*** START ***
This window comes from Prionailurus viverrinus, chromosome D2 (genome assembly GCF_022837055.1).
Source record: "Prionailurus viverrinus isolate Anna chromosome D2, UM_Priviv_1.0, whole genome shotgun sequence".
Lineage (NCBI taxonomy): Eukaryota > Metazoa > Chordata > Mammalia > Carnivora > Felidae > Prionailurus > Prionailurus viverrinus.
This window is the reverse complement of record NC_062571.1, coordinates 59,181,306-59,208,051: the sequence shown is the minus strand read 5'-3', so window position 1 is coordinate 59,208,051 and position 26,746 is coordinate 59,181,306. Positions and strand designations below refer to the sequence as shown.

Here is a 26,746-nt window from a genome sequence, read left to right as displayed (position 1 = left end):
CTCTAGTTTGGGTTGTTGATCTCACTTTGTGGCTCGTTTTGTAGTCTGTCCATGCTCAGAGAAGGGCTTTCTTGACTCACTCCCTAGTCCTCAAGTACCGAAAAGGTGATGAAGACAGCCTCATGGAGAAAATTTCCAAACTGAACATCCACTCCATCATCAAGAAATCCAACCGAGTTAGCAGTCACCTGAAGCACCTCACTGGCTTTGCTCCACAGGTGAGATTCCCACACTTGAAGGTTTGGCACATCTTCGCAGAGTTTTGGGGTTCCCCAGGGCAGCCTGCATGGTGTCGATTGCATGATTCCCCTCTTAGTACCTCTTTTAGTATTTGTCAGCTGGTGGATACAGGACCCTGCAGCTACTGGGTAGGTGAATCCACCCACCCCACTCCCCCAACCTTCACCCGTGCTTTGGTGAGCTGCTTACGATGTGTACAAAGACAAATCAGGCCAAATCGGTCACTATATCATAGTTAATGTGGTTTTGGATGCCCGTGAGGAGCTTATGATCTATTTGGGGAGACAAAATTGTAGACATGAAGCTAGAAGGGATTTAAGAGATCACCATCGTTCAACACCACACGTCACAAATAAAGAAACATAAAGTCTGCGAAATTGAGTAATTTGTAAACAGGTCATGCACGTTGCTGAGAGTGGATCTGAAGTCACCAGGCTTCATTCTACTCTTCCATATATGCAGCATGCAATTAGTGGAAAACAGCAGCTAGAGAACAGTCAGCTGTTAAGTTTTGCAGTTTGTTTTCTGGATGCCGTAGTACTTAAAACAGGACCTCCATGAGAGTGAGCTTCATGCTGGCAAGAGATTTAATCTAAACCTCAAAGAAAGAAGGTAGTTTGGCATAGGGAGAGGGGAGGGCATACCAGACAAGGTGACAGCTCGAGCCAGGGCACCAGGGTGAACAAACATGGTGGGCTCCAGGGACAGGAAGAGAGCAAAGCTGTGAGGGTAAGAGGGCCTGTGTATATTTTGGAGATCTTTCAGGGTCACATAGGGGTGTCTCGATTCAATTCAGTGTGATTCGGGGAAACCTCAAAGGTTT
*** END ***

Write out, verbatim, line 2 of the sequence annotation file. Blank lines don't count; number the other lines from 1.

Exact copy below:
Source record: "Prionailurus viverrinus isolate Anna chromosome D2, UM_Priviv_1.0, whole genome shotgun sequence".